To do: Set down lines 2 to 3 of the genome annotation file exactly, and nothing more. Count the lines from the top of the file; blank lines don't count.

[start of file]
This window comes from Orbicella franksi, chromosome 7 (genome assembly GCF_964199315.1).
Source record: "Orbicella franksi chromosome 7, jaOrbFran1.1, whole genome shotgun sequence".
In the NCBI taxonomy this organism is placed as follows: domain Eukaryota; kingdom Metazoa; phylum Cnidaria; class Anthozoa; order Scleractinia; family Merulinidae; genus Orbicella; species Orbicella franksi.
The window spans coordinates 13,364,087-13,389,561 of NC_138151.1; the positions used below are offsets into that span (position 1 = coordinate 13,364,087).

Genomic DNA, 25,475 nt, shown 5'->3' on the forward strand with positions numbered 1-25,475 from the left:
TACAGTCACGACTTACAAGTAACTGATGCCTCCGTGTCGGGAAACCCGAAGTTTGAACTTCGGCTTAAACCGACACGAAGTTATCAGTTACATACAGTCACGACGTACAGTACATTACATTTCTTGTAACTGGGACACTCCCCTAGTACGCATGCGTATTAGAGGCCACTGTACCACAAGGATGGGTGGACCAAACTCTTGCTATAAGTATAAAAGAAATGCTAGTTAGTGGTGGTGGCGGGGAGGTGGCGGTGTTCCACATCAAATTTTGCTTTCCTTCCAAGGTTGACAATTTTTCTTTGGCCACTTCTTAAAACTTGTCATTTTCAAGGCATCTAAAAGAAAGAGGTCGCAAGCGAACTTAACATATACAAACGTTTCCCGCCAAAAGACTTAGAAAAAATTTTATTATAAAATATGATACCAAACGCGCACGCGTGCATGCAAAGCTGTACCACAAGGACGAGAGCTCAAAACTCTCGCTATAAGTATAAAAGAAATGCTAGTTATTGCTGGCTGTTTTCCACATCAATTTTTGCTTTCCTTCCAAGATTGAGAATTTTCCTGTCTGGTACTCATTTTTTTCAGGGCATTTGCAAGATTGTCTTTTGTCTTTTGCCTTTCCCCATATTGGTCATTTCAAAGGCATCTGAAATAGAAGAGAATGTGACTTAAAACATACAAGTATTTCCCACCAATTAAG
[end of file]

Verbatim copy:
Source record: "Orbicella franksi chromosome 7, jaOrbFran1.1, whole genome shotgun sequence".
In the NCBI taxonomy this organism is placed as follows: domain Eukaryota; kingdom Metazoa; phylum Cnidaria; class Anthozoa; order Scleractinia; family Merulinidae; genus Orbicella; species Orbicella franksi.